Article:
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Mid-Day Digest

Jan. 29, 2020


“As our president bears no resemblance to a king so we shall see the Senate has no similitude to nobles. First, not being hereditary, their collective knowledge, wisdom, and virtue are not precarious. For by these qualities alone are they to obtain their offices, and they will have none of the peculiar qualities and vices of those men who possess power merely because their father held it before them.” —Tench Coxe (1787)

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Impeachment Trial Day 7: ‘Trust the American People’

On Tuesday, President Donald Trump’s defense team finished up its last day of arguments against impeachment by urging senators to “trust the American people” to decide the fate of the president. “You know what the right answer is in your heart,” White House Counsel Pat Cipollone stated. “The election is only months away. The American people are entitled to choose their president. It is time for this to end, here and now.” It was a stark and powerful contrast to Rep. Adam Schiff’s elitist assertion that the American people cannot be trusted to vote the right way.

It was a good move and a powerful way to sum up what this impeachment trial has really been all about: Democrats impeaching the vote of the American people. However, it doesn’t look like Trump will get an acquittal vote without witnesses being called.

While Trump’s defense team appealed to the Senate to end the Democrats’ partisan trial with a quick vote to acquit, it’s looking more likely that at the very least John Bolton will be called as a witness. In a Tuesday evening meeting with Republicans, Senate Majority Leader Mitch McConnell said that he didn’t have the votes needed to block witnesses or document requests. It’s a recognition that at least four Republican senators want to hear from Bolton, and a further admission that not calling witnesses will play into Senate Minority Leader Chuck Schumer’s twisted narrative that Republicans aren’t interested in the truth, just in covering for Trump.

If calling witnesses is a forgone conclusion, what options does the GOP have to prevent the Democrats from drawing this charade out ad nauseam? First, simply vote to call Bolton and only Bolton. Democrats would immediately wail for adding Mick Mulvaney, but McConnell might have the votes to turn that demand aside.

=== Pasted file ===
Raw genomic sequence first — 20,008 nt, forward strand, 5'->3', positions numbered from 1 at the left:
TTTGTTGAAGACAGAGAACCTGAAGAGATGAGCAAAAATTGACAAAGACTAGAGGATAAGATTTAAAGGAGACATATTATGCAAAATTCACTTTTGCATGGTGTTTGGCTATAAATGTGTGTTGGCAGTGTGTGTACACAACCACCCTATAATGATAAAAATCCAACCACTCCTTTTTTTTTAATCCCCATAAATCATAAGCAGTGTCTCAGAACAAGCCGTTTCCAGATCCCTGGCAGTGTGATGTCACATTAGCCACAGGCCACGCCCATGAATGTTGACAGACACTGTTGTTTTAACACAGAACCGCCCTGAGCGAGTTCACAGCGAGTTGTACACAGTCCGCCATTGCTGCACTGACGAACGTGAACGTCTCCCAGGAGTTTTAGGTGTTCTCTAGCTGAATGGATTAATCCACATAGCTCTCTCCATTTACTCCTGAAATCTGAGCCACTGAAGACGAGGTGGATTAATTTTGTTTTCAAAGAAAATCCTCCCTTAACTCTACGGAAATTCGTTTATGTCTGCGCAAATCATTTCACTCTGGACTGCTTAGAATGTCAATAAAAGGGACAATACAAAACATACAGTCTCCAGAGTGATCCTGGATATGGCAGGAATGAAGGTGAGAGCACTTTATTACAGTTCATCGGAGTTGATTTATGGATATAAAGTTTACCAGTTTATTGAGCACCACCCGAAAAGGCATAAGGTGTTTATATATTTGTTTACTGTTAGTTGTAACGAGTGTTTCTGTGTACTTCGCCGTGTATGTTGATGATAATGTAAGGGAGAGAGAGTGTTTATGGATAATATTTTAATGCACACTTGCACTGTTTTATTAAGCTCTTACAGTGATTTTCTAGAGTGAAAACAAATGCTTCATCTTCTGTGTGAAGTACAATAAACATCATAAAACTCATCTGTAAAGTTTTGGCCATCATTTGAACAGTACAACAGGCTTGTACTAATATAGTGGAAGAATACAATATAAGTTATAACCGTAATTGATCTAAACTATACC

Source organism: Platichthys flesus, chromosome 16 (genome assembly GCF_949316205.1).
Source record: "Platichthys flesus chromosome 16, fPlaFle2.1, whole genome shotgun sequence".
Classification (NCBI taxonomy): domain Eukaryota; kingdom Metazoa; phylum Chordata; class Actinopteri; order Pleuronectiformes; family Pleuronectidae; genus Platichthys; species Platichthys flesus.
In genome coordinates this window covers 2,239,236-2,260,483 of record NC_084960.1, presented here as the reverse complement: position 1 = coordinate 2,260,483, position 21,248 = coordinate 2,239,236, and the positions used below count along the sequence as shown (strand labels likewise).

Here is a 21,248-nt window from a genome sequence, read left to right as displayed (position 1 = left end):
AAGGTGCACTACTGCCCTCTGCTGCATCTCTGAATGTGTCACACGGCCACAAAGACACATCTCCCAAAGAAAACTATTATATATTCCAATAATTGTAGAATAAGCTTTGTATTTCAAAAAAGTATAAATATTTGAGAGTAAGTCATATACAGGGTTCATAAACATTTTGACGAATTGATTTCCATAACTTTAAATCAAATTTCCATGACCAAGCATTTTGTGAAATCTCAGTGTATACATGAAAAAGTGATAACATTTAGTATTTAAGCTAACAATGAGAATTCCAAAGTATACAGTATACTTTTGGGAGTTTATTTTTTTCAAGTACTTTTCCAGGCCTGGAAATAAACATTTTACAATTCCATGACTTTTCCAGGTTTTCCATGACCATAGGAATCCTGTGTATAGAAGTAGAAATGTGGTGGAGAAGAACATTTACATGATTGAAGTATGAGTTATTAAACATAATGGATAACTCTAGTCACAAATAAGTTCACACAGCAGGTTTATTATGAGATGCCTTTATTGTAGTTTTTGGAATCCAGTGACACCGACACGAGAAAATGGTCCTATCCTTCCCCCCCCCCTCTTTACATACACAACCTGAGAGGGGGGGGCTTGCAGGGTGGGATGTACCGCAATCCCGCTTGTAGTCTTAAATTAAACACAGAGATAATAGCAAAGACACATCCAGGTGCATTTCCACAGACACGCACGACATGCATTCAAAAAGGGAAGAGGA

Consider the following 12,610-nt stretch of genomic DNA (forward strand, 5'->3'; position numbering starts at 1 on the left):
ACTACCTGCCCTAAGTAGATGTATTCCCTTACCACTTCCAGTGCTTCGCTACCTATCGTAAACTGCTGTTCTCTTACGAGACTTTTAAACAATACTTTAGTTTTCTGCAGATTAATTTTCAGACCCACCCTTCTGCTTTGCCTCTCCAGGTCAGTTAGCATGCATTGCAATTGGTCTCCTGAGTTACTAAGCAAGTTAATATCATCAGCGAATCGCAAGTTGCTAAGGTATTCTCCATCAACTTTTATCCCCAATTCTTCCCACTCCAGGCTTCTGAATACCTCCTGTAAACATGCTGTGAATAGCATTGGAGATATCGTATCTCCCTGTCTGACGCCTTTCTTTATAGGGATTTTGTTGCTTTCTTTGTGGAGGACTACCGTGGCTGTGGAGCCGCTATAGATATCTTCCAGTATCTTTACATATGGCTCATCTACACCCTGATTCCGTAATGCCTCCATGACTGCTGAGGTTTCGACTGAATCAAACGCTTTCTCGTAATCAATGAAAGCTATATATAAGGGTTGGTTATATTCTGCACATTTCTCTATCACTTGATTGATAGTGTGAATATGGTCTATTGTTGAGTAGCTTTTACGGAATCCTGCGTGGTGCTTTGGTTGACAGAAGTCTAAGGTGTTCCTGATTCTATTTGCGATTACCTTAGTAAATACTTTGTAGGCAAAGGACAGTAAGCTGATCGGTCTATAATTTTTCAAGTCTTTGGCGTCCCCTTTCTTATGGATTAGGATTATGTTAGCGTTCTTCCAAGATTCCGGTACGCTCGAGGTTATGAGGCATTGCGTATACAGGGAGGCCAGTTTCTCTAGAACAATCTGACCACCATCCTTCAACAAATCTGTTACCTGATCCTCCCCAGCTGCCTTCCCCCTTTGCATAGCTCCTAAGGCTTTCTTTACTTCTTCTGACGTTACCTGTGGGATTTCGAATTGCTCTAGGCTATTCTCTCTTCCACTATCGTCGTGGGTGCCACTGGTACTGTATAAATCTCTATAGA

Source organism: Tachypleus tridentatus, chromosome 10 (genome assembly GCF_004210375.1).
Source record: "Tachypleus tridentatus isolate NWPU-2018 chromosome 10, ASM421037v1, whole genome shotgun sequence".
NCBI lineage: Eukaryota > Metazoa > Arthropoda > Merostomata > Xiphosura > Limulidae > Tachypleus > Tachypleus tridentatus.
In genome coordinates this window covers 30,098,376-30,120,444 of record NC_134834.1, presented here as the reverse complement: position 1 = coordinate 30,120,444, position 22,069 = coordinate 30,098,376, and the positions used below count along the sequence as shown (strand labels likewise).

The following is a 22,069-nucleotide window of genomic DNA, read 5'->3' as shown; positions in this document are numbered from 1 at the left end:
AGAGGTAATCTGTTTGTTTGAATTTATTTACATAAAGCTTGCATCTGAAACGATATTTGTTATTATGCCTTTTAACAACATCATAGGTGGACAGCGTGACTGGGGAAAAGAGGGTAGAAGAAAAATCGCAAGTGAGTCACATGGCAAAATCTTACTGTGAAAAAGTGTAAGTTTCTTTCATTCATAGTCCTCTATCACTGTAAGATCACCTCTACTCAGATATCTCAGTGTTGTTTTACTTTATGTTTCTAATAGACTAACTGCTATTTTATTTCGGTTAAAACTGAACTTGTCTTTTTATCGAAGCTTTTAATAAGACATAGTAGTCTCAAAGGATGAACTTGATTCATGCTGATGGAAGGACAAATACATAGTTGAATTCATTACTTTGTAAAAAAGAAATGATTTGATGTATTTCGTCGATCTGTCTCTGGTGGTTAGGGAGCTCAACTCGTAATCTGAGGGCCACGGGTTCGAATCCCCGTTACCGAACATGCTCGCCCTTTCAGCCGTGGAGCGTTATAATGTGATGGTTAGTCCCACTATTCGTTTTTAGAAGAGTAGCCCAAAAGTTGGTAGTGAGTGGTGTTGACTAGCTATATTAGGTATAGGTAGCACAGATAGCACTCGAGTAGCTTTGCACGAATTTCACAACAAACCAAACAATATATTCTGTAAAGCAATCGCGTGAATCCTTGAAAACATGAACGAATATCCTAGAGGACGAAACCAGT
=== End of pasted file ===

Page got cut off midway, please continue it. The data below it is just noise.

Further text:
Otherwise, McConnell could also put forward a list of witnesses that Republicans have long been calling for, including the Bidens and the whistleblower, as part of a take-it-or-leave-it package deal. That would effectively put the pressure back on the Democrats to argue against certain witnesses. Of course, if Schumer and company agreed to this deal, then McConnell would need Trump to agree to not invoke executive privilege, as that would only complicate matters for Republicans, delaying the process and playing into the Democrats’ “cover-up” narrative.

The key for McConnell and Republicans is to prevent Democrats from dictating or dragging out this process. The probability that Bolton will present any new or damning information is low, no matter how the Democrats and their media spin machine may claim, and it might even play in Trump’s favor. Wrangling over witnesses will play out over the next couple of days, with key votes later in the week.

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‘Deal of the Century’ With Israel and the Palestinians?

President Donald Trump and Israeli Prime Minister Benjamin Netanyahu joined together at the White House on Tuesday to unveil a new plan for peace between Israel and the Palestinians, including a state for the latter. The first thing to note is the dismal history of such attempts. As Gary Bauer notes, “Almost every American president and Israeli prime minister has tried and failed to negotiate a lasting peace between Israelis and the Palestinians. The problem is not Israel or the United States. The real obstacle to peace is the refusal of the Palestinian Authority, Hamas, Hezbollah and others to recognize the right of Israel to exist at all.” Will this be any different? We’ll see.

The Trump-Netanyahu plan has a few key elements. As Bauer outlines:

  • Jerusalem remains the undivided capital of Israel. (Remember, Trump finally kept a long-standing U.S. promise to move the American embassy there.)

  • The Palestinians must recognize Israel as the Jewish state.

  • Hamas must be disarmed, and the Palestinians must reject terrorism.

  • The so-called “refugee problem” will be settled outside the boundaries of Israel.

  • Israel will suspend construction in disputed territories for four years to give both sides time to implement various aspects of the deal.

  • The president pledged $50 billion of investment to provide hope and economic opportunity to the Palestinian people.

The offer is certainly pro-Israel, but it’s also remarkably generous to the Palestinians, who for more than half a century have terrorized Israeli and rejected every previous offer of peace. The onus is on the Palestinians, not on Israel or the U.S. As David Harsanyi rightly observes, “Israel, in fact, probably feels less external pressure than ever to enter into a deal.” That’s because it is, at the moment, quite secure.

To Mahmoud Abbas, the head of the Palestinian Authority, Trump said, “If you choose the path of peace, America will be there to help you every step of the way.” Yet Abbas is reported to have already rejected the offer, and vehemently so. That’s not surprising, given that Palestinian principals like Abbas have never wanted peace — they want an endless war to delegitimize Israel in the eyes of United Nations elites. It is the Palestinian people who bear the brunt of that evil strategy.